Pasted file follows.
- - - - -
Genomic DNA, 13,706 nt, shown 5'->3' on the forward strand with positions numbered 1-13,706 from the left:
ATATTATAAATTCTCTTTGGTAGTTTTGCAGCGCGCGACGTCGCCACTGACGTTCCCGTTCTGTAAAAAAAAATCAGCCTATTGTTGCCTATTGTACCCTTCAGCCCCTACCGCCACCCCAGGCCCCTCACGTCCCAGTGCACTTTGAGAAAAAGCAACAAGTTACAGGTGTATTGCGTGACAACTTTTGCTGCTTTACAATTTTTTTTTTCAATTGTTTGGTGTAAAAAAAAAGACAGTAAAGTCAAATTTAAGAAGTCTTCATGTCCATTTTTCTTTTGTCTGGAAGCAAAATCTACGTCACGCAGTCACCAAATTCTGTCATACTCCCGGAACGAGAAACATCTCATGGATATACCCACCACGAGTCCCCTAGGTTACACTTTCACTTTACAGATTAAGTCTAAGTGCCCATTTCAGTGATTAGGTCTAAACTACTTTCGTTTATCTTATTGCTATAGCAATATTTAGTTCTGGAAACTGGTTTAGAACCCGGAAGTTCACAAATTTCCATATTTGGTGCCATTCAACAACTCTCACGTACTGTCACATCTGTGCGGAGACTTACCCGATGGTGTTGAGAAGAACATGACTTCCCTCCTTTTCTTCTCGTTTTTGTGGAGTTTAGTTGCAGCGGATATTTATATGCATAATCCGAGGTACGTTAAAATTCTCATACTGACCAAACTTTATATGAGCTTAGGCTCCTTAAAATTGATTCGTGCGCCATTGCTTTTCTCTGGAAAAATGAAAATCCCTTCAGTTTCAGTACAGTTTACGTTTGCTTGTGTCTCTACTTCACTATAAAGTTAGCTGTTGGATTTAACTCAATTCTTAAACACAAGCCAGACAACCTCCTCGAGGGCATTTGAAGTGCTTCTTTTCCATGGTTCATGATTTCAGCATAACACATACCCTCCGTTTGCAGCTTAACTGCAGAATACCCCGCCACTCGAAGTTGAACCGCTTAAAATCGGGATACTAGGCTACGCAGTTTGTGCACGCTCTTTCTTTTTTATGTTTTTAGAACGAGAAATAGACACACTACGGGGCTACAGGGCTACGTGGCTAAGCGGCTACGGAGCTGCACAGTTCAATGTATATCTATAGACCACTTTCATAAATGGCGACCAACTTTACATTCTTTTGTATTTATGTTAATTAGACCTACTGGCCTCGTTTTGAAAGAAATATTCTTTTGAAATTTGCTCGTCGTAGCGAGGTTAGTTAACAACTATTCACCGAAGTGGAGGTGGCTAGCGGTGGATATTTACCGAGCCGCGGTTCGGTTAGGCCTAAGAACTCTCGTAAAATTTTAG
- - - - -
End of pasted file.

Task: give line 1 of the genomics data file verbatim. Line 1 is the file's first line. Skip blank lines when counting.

Genomic DNA, 13,706 nt, shown 5'->3' on the forward strand with positions numbered 1-13,706 from the left: